It seems that now, more than ever, people are looking for ways to save money; however, this is nothing new for those interested in buying a car. It’s pretty common to buy a used car to save a few (and even hundreds) dollars, especially for first-time car buyers. If you didn’t know, there’s a way to save even more when buying a car, and that’s by looking for vehicles with salvage titles.
This is where you come in. You’ve seen a salvage titled vehicle, and, at least from the outside, it doesn’t look too bad, and in fact, you think it may be repairable. You can, but first, consider reading this article carefully, where we explain the pros and cons of buying a car with a salvage title.
What is a salvage title?
- A salvage title is a vehicle make designation representing a car that has been damaged or deemed a total loss by the insurance company which has paid a claim on it.
- A car is also considered salvage when the insurer determines that the repair cost is high than its market value.
- The salvage title is also given to vehicles with problems that are easy to fix or sometimes cars with minor and insignificant damage. These “not-so-damaged salvage title cars” are cheap, and this is why collectors and car dealers invest in them. However, many experts still advise prospective buyers and buyers to be cautious when purchasing salvage title vehicles, as they could spend their money on a car with irreparable damage.
The pros of a car with a salvage title
In most cases, the price is very, very attractive.
This is by far the big pro of buying a salvage title: You can save a lot of money. Salvage titled cars are relatively cheap, sometimes even selling for pennies on the dollar. And if you are a creative person, you can see great potential where no one sees more than useless junk!
You could end up lucky.
Insurers who declare the destruction of the vehicle do so when the repair cost is too much compared to the value of the car. But there’s a chance the company didn’t look hard enough at the car’s damage before deciding. By carefully looking at salvage title cars, you may find a hidden gem, and it would be you who will surely end up winning.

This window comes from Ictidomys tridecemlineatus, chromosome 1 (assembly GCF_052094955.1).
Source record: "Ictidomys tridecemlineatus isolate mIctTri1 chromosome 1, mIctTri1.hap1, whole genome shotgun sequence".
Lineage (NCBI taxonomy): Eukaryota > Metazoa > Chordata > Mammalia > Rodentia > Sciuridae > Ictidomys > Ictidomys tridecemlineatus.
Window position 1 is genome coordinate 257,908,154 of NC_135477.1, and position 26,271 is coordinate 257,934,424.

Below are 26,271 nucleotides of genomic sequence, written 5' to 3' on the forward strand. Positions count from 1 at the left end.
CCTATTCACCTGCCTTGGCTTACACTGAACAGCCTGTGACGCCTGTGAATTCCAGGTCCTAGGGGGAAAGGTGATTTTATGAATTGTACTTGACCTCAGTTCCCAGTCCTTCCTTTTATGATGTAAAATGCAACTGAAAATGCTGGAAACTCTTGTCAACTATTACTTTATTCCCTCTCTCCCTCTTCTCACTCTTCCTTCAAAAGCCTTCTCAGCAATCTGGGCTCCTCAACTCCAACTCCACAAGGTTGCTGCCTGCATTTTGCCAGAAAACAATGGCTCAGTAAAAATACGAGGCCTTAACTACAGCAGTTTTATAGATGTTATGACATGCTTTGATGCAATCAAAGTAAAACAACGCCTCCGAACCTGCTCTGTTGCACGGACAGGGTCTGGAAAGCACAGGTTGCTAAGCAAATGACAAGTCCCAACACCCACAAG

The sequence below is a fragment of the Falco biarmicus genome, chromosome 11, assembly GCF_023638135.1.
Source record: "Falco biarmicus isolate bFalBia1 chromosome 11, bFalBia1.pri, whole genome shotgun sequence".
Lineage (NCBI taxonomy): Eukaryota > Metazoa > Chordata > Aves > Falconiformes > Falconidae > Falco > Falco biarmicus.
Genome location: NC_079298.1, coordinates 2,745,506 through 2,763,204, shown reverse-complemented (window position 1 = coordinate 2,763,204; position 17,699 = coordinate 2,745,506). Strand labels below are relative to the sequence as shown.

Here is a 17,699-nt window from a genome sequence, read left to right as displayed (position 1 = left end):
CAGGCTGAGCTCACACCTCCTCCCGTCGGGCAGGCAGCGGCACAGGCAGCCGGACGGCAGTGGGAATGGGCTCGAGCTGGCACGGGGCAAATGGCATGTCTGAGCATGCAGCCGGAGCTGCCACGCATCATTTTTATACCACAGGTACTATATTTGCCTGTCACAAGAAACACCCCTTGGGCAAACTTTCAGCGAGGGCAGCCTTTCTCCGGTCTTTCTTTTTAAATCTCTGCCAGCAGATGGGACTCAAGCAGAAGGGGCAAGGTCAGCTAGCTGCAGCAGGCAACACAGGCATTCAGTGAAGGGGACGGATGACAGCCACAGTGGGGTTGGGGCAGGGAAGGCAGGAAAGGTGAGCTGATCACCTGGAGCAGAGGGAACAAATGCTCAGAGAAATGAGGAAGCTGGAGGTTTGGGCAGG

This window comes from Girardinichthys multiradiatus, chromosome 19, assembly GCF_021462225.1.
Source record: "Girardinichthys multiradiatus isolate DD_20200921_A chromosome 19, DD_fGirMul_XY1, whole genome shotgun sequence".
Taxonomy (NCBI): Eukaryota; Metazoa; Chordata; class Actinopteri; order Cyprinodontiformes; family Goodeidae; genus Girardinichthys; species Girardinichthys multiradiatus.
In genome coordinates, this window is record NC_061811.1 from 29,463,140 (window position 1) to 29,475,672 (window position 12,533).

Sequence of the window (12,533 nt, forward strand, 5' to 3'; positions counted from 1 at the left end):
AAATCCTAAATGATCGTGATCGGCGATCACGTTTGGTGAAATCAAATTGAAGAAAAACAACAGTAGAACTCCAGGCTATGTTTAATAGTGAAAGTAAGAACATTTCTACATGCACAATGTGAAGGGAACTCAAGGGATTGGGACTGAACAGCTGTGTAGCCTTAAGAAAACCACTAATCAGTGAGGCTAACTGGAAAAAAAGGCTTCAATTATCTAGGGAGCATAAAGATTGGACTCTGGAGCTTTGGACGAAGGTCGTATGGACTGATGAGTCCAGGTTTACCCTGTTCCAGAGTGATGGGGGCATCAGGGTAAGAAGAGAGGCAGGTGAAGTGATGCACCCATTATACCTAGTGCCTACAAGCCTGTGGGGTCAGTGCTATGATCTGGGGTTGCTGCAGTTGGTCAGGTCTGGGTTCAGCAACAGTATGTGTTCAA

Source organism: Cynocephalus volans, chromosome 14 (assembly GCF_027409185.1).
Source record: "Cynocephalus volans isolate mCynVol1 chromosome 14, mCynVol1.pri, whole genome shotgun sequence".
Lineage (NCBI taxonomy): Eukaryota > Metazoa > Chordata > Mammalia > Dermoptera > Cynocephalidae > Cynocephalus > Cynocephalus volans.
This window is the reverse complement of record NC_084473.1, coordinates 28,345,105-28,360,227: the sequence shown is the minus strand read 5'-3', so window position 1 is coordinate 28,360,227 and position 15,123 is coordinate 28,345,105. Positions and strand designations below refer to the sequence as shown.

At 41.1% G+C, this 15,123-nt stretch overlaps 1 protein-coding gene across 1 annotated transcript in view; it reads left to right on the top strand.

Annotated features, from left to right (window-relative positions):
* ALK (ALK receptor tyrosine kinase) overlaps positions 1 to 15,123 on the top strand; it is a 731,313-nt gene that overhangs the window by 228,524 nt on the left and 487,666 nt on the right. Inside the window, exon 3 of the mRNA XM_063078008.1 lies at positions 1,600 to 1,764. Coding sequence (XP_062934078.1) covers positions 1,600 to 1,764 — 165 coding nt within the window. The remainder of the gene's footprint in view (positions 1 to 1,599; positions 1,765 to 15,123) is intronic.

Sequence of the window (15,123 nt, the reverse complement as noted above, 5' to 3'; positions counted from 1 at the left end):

Sometimes the damage can be extensive but not easily detectable, such as a bent chassis or electrical failure due to flood damage. Unless you’re an expert, make sure to have it thoroughly checked out by a trusted mechanic and give their opinion on it as well.
The salvage title is forever.
The salvage mark is permanent, so it is impossible to change it once a car receives it. Not even if it is repaired and returned to almost new condition. In fact, in most states, once a salvage vehicle is returned to a safe operating order, it must be inspected and approved by the DMV for the owner to drive it legally.
In this case, the car’s salvage title will be renamed “rebuilt,” but everyone will know that the vehicle was once inoperable. And while this is better than having a salvage title, having a rebuilt title means a significantly lower asking price if you decide to sell it later, regardless of the time, effort, and money you put into it.
Insurance will be a big hassle.
It is common for insurance companies to put buts when granting policies to rebuilt vehicles that were previously salvaged title. The main reason is that if you have an accident, the insurer may have difficulty determining whether or not it is the fault of an old technical problem that was poorly solved. Also, since the car was deemed unroadworthy, the chances of it breaking down again, or causing a severe accident, are higher than for a vehicle that has never been in an accident.
Is it worth buying a salvage title vehicle? It all comes down to the amount of time and money you’re willing to invest, your comfort level, and your attention to detail. If you like working on such a car, spending long hours searching for insurance companies, going through reams of paperwork, and dealing with a host of additional hassles, then perhaps a salvage title vehicle is for you. You know what you’re getting into before taking the plunge; otherwise, it can become a massive headache.
If you’re not going to be repairing yourself, make sure you have a great, inexpensive mechanic who can get parts for you cheaply.